Two position feedback loops are used for the robot’s trajectory control. The first is a local feedback loop, the second a global feedback loop. The local feedback loop resides on the microcontroller of each robot and is responsible for controlling the motor position. The global feedback control loop also has a position feedback loop by way of the global vision system and ensures that the robot follows the desired trajectory. See Jones and Flynn (1993), and the references therein, for a general description of this two–degree-of-freedom decomposition of the control strategy. The desired velocity of each of the robot wheels is generated and then transmitted to the robots through the radio frequency communication link at every sixtieth of a second. Figure 2 shows the schematic diagram for the entire trajectory control loop.


The low-level AI needs to be efficient and robust to imperfections in robot movement. Currently, our algorithm can run more than 60 times a computation cycle, which is sufficient considering that it only needs to be run at about 4 times a cycle (for 4 robots excluding the goalie).

This complex problem is solved by breaking the problem of trajectory generation into two parts: The first part generates a geometric path. The second part calculates wheel velocities such that the robot stays on the path and completes it in the allocated time.

Generating a Geometric Path Our geometric path is represented by two polynomials in the x and y coordinates of the robots. The x coordinate polynomial is a fourth-degree polynomial, and the y coordinate polynomial is third degree.


The task is to solve for the nine polynomial coefficients for a particular path requirement. The nine constraints on the polynomial path are (1) initial x coordinate, (2) initial y coordinate, (3) initial orientation, (4) initial curvature (determined by the initial left and right wheel velocities), (5) initial speed, (6) final x coordinate, (7) final y coordinate, (8) final orientation, and (9) final speed. It might seem strange that initial speed and final speed are constraints because they are not geometric features of the path, but we can actually transform them into the geometric feature of “path stiffness.” For example, if the initial robot speed is slow, the path beginning can change curvature quickly (that is, low initial path stiffness), but if the initial speed is high, the path beginning shouldn’t change curvature too quickly (that is high initial path stiffness).

Generating Wheel Velocities Every point on the geometric curve has a curvature value, which defines a relationship between the left wheel velocity [v.sub.l] and the right wheel velocity [v.sub.r] at that point in the curve. This relationship is as follows (Thomas and Finney 1996):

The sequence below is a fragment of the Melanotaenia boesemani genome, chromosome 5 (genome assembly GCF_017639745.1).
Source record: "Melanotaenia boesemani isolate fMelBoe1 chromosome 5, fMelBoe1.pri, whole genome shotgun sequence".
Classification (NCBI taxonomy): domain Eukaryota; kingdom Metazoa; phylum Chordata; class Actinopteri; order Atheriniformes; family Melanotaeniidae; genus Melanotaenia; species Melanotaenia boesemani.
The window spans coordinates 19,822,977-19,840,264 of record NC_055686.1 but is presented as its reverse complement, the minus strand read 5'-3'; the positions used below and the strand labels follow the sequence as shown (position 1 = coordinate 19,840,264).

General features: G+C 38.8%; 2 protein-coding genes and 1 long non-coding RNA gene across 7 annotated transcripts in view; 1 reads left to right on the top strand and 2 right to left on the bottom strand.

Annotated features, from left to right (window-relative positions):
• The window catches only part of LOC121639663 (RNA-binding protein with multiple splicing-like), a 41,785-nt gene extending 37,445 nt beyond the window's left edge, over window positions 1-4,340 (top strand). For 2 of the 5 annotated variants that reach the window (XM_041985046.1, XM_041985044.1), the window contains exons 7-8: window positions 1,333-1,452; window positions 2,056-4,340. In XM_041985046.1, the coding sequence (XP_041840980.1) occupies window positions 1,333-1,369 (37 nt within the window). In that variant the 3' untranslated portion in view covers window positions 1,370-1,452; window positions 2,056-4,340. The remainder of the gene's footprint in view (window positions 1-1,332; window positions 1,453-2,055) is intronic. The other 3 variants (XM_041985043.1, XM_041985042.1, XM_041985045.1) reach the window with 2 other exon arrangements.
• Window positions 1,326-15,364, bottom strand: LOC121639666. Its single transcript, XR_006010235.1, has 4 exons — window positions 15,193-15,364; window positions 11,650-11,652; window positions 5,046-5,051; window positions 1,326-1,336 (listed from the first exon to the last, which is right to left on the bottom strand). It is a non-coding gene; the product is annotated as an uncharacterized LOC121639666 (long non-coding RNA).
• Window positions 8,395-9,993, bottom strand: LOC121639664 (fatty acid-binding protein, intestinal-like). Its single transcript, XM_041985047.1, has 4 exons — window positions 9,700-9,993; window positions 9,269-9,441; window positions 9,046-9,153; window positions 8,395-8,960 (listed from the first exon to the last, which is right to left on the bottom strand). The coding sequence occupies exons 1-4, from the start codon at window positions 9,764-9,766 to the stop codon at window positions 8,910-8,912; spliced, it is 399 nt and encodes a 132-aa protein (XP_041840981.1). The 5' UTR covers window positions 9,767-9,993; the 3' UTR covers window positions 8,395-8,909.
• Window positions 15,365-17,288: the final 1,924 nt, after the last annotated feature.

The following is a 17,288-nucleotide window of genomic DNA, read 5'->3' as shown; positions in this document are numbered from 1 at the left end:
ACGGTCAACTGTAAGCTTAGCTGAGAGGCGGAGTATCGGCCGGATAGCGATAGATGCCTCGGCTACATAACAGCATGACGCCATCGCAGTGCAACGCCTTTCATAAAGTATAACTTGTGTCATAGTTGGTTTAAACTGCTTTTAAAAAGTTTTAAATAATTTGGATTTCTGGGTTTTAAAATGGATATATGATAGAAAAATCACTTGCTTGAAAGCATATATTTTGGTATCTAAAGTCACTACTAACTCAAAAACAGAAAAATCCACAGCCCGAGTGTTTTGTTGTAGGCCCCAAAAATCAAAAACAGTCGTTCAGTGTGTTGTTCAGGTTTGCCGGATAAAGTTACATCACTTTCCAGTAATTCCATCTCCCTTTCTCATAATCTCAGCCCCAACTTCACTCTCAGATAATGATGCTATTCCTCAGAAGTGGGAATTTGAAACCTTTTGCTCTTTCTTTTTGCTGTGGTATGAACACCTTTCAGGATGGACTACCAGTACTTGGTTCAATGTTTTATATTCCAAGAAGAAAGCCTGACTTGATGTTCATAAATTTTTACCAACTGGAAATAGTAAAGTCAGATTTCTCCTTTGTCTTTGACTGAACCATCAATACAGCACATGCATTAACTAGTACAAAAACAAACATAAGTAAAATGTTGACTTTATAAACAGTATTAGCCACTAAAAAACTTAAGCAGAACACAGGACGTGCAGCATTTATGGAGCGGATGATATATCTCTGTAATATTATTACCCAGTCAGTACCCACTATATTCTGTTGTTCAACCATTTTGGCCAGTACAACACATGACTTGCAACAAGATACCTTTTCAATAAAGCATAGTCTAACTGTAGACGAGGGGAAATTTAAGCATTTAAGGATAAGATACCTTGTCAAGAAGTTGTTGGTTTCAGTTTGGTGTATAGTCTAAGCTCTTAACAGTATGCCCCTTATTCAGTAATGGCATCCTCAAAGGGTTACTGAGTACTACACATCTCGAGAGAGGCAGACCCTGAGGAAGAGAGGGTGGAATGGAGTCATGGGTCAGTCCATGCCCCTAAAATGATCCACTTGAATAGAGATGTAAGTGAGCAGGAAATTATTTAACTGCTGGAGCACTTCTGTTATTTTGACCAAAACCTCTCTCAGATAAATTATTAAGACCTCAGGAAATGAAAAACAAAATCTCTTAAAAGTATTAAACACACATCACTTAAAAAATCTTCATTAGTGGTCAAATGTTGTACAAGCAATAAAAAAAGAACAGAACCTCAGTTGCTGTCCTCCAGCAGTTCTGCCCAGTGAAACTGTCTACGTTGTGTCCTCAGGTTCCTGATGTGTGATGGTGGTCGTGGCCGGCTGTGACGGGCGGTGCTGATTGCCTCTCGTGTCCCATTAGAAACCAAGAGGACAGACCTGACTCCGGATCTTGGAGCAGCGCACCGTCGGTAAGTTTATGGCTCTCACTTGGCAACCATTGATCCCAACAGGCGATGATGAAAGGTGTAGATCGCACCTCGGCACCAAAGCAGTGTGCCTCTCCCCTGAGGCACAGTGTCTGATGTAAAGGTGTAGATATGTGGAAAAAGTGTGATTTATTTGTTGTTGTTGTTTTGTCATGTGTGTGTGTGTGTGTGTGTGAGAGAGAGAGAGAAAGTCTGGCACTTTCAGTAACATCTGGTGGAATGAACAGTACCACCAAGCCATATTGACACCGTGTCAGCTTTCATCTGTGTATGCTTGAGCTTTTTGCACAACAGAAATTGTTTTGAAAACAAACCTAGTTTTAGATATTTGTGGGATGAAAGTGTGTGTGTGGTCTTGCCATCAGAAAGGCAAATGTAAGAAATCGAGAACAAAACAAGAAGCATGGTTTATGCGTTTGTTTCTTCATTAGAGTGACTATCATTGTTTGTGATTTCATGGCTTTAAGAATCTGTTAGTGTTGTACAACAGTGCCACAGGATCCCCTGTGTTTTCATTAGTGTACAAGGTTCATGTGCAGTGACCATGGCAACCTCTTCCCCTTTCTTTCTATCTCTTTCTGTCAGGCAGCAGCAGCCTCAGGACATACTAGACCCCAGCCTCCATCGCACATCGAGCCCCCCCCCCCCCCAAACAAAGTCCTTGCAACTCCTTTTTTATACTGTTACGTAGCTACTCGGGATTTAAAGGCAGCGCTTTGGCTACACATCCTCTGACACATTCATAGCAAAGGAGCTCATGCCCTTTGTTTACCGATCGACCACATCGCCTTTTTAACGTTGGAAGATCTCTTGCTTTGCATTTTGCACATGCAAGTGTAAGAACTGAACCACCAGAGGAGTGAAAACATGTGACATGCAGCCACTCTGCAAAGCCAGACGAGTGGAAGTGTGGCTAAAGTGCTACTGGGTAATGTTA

v = [v.sub.1]+[v.sub.r]/2

v[sub.1](1+[kappa][multiplied by]r) = [v.sub.r](1 – [kappa][multiplied by] r)

where [kappa] is the curvature of the path, r is the half distance between the two wheels, and v is the forward moving velocity of the robot (figure 3). Thus, we simply need to choose a forward-moving velocity of the robot to solve for [v.sub.l] and [v.sub.r] at every point on the curve, which can then be sampled at the cycle rate of our AI system. Obviously, the forward-moving velocity is constrained by the time to target as well as mechanical limits of the robot.


Even though each run of this algorithm generates a preplanned path from beginning to end, it can be used to generate a new path after every few cycles to compensate for robot drift. The continuity of the paths generated is verified through testing. However, this algorithm breaks down when the robot is near the target because the polynomial path generated might have severe curvature changes. In this case, the polynomials are artificially created (and not subject to the previous constraints) on a case-by-case basis, and these polynomials are guaranteed to be smooth.

High-Fidelity Simulation

To provide a realistic testing platform for our Al system, we constructed a simulation of the playing field that models the dynamics of our environment (figure 4).


The dynamic modeling of our system is performed by a working model two-dimensional rendering of the complete playing field.(1) The model includes two teams of five individual players, the game ball, and the playing field. Real-world forces and constraints are modeled, including the motion of the tires and the inertia of the robots and ball. Additionally, the physical interactions between the players and between each other, the ball, and the playing environment are all modeled in the two-dimensional environment.